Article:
By Carmina Magnusen Chapp

If I were to meet a priest and an angel, I should salute the priest before I saluted the angel. The latter is the friend of God; but the priest holds His place. – St. John Vianney, Catechism on the Priesthood

In a recent general audience, Pope Benedict XVI spoke of the mission of the priest to put people in contact with God, to sanctify them through the administration of the sacraments. He called for a reflection on this role of the priest, and whether it has not been undervalued, leading to a weakness of faith.

The Pope’s remarks ring true when one considers that the “quality” of a Mass is often judged by the people in the pews on the quality of the homily, undervaluing the fact that Jesus becomes present in the sacrament of the Eucharist and unites Himself to us in holy Communion regardless of how good the homily is. We are a Church of word and sacrament. Both must be appreciated if we are to enjoy the fullness of faith. {{more}}

This is especially relevant in the Year of the Priest, while we celebrate the sacrament of holy orders. The priest administers the sacraments of Christ only because he himself has received the sacrament of holy orders and is, in fact, a sacramental representation of Jesus Christ. When the priest baptizes, it is Christ who baptizes. When the priest offers the sacrifice of the Mass, it is Christ who offers the sacrifice. When the priest absolves us of our sins in the confessional, it is Christ who absolves us.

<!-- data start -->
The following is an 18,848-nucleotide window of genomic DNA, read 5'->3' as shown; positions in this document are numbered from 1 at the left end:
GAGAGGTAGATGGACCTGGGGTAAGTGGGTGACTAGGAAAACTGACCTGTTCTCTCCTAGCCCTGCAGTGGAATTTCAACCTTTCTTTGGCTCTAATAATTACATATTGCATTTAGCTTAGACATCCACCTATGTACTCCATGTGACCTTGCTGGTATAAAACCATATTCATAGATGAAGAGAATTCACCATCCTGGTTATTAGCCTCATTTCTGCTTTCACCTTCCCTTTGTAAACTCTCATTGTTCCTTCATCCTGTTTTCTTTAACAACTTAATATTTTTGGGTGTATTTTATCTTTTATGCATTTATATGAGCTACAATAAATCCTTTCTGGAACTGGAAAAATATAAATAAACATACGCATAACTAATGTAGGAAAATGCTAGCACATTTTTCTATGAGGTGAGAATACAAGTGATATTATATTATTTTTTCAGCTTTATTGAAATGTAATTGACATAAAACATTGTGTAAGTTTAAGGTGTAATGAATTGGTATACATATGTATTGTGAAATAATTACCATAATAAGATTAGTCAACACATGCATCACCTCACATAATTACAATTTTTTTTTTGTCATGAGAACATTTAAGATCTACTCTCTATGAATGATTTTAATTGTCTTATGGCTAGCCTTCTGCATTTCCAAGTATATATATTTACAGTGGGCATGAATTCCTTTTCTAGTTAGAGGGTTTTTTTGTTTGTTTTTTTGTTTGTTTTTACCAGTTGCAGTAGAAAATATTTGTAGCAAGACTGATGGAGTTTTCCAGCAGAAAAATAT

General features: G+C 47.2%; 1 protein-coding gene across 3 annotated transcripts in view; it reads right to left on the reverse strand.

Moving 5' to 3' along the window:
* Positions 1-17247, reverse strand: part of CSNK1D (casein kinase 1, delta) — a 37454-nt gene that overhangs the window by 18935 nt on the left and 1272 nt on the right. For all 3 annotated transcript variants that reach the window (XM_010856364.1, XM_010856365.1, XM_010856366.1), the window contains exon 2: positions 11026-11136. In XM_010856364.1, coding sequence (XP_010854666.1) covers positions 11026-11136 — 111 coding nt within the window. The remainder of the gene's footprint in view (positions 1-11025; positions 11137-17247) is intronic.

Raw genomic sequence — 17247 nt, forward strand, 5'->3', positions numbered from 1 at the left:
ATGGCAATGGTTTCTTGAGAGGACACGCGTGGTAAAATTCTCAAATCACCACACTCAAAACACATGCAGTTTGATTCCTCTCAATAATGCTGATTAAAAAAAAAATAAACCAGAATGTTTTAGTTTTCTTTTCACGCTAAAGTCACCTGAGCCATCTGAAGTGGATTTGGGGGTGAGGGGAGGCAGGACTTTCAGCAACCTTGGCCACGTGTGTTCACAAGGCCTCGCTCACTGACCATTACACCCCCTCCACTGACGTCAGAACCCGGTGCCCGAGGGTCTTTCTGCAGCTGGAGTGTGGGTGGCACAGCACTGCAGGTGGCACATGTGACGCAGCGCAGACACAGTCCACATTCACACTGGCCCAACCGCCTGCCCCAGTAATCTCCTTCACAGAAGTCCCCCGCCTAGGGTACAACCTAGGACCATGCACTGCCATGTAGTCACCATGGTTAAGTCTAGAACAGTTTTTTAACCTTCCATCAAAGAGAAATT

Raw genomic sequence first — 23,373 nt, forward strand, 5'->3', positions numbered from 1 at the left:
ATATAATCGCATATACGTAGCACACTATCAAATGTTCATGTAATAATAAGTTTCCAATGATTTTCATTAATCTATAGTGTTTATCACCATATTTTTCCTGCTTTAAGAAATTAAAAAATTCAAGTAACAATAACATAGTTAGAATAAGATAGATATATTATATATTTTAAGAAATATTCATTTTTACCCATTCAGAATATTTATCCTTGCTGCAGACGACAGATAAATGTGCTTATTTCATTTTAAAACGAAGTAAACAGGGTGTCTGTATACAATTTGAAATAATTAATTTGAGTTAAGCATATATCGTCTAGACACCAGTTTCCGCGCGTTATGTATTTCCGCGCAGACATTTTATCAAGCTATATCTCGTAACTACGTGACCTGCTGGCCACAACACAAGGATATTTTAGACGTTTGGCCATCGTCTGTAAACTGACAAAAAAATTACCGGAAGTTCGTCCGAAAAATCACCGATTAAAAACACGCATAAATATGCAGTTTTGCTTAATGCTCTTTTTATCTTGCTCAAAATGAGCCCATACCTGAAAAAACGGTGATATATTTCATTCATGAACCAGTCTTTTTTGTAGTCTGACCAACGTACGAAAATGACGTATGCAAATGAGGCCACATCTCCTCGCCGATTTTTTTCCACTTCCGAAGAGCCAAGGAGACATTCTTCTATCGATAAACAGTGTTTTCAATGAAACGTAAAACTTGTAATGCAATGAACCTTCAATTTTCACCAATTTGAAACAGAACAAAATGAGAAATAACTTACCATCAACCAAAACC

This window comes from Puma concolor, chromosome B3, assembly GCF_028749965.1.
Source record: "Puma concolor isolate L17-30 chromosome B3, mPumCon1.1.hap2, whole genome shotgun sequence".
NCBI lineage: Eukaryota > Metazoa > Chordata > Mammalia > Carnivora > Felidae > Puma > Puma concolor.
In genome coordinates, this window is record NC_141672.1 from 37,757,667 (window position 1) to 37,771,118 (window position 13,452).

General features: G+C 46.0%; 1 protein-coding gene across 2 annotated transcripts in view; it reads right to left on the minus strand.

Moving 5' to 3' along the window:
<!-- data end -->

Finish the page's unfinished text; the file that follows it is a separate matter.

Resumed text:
Through all the sacraments, a particular grace is given to empower us to live the Gospel and to love as Jesus loves. We are to cooperate in these graces so we may become “perfect, as our Heavenly Father is perfect” (Mt. 5:48). Likewise, the priest receives particular graces through his ordination which empower him to do this particular work of Christ. He is changed in his very being (ontologically) in the sacrament.

By virtue of his ordination, a priest can do things lay people simply cannot. While Christ is present at a family meal where bread is broken and shared, He is present sacramentally in the bread and wine changed to the Body and Blood of Christ at Mass. Christ may be present at the kitchen table when a woman listens to a friend in confidence, but He is present sacramentally in the priest in the confessional and thus able to absolve the person of sin through the sacramental sign of his priesthood.

A priest lays down his own life to live the life of Christ for our salvation. In a secular culture, dependency of the priesthood may seem a bit outdated. Some may even claim it is unjust. In a world that values freedom and equality, why can’t we all just save ourselves? Indeed, many choose to do so, putting faith only in themselves and their own abilities, but to what end? The joy of knowing Jesus Christ and encountering Him in His Word, in His sacraments, and in His priesthood, cannot be matched by a secular approach to life.

When people meet a priest, they expect to meet Christ – a motivation for priests to live the Gospel fully and for lay persons to pray for priests to remain faithful to their priestly identity.

Carmina Magnusen Chapp is academic dean of the Religious Studies spanision at St. Charles Borromeo Seminary, Wynnewood.